By Lauren H. Dowdle
Photos by Lucasfilm, Blair Ramsey & “Pictures by Anna Grace”
Some actors wait their whole lives to get their first big break. For Grant Feely, it took less than a decade to land a role in one of the most iconic franchises of all time.
Now 10-years-old, Grant’s dream to become an actor was born after watching behind-the-scenes footage from Netflix’s Stranger Things three years earlier. “I saw how things worked and all of the different things about making a film, and I wanted to be a part of it,” he says.
When Grant expressed interest in acting, his parents took him to Birmingham Children’s Theatre, which is where they heard about Acting Out Academy in Vestavia.
The owner of the academy told his mother, Emily, he was really good and needed an agent. They took the advice and found an agent out of Atlanta and a manager in Los Angeles. Soon, he was auditioning for roles.
“We’re very blessed in Birmingham to have that as a resource,” Emily says. “They were great advocates for Grant and getting him started with his little hobby. We can’t say enough good things about them.”
His acting career began to take off, and he has since been in Netflix’s Creepshow and Echoes, Roku’s Panhandle and a music video, too. But his biggest role to date took him to a galaxy far, far away.
Grant landed the role of a young Luke Skywalker in the Disney+ miniseries, Obi-Wan Kenobi, which was released this past summer. The show follows Obi-Wan Kenobi and his time in exile, following the downfall of his former apprentice, Anakin Skywalker, who turned into Darth Vader. Obi-Wan is tasked with watching over Anakin’s son, Luke, which is where Grant’s part comes in.
But when Grant first auditioned for the part in April of last year, he didn’t know it was for Luke—only that that they were looking for a boy who was 8 to 10 years old.
A week after his initial audition, Grant had an hour-long callback with the casting director—and a second call the day after where they asked to see every audition tape he’d ever done. By mid-June, he was flown out to Los Angeles for an in-person audition. He was offered the role in early July and told he’d play a young Luke Skywalker.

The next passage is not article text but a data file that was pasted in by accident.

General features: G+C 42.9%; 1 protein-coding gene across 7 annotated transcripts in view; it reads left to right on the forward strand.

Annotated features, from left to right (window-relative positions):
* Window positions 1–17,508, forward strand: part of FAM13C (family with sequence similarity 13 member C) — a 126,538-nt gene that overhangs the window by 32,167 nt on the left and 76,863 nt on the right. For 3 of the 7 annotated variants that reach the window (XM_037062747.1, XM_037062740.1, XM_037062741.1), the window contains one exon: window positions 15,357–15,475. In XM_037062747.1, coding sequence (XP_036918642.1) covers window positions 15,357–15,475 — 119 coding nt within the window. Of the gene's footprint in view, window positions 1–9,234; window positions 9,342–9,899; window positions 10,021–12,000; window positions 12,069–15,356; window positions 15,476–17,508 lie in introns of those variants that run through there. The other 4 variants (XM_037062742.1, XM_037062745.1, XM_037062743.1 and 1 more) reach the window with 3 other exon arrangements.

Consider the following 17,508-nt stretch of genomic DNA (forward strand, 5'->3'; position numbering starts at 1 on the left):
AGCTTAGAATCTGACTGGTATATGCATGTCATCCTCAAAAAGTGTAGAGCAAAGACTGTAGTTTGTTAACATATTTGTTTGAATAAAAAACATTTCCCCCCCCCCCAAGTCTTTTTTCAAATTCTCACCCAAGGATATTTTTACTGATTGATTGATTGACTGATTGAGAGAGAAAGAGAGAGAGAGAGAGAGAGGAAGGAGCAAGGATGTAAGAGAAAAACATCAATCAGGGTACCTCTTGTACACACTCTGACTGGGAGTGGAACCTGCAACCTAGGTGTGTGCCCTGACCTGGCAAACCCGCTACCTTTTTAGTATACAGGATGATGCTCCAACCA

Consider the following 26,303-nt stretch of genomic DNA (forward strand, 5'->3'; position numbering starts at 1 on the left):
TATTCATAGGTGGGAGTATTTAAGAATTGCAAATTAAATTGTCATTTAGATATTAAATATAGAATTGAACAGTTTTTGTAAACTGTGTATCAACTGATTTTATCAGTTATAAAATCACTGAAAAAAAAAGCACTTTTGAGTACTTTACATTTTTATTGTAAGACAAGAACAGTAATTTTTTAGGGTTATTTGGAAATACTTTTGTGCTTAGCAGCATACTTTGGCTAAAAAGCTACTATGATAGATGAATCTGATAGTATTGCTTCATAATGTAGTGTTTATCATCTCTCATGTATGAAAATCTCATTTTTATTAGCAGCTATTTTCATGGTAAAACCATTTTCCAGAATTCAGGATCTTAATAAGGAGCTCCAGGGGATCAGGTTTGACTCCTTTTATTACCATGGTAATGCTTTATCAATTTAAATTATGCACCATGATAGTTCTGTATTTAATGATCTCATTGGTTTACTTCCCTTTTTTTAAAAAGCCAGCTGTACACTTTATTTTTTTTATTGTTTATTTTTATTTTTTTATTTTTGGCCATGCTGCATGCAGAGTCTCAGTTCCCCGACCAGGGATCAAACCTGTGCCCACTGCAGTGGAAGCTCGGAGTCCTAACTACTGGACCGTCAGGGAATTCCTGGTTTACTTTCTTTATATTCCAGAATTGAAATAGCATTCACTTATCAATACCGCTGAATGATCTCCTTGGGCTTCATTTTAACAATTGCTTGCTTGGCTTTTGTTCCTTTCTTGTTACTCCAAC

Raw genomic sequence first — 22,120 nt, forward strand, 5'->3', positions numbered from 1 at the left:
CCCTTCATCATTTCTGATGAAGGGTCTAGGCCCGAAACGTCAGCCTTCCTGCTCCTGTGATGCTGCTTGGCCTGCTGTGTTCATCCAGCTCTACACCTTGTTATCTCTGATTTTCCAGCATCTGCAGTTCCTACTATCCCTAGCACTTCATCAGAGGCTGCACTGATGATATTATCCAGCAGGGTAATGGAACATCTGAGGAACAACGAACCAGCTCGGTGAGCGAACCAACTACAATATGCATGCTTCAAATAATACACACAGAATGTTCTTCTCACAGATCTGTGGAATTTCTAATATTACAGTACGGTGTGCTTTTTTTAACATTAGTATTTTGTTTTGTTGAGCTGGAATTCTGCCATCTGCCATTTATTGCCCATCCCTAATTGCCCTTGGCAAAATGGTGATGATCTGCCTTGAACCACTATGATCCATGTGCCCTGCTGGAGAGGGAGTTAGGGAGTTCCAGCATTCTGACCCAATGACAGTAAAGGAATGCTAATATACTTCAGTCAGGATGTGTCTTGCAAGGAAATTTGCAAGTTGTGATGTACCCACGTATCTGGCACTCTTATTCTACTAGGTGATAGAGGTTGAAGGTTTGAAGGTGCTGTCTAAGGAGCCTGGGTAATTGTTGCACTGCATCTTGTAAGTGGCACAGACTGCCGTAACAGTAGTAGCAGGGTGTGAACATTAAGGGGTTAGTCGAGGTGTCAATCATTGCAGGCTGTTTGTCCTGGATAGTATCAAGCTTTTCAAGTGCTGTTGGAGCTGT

While the part was a secret until then, Grant had his suspicions that might be it the whole time.
“I was in the studio doing the final audition and saw Darth Vader walking down the hall,” Grant says. “They also put me against a cardboard cutout of Princess Leia.”
That didn’t make it any less exciting when they told him what role he would be in. “When we found out, we called every person in our family,” Grant says.
One person he hadn’t anticipated hearing from was Luke Skywalker himself. Mark Hamill tweeted his support, telling Grant he was chosen for the role for a reason because they knew he would do a wonderful job as a young Luke.
“It was really shocking. I didn’t expect him to respond the day my name got released,” Grant says. “It was a really nice thing to do. It kind of gave me confidence. He didn’t have to do that. It was amazing.”
While Grant and his family—including his two older brothers—were thrilled about the news, Emily didn’t know what to expect and was a little apprehensive going into the experience, considering the franchise’s considerable fandom. However, those fears vanished when they arrived for filming.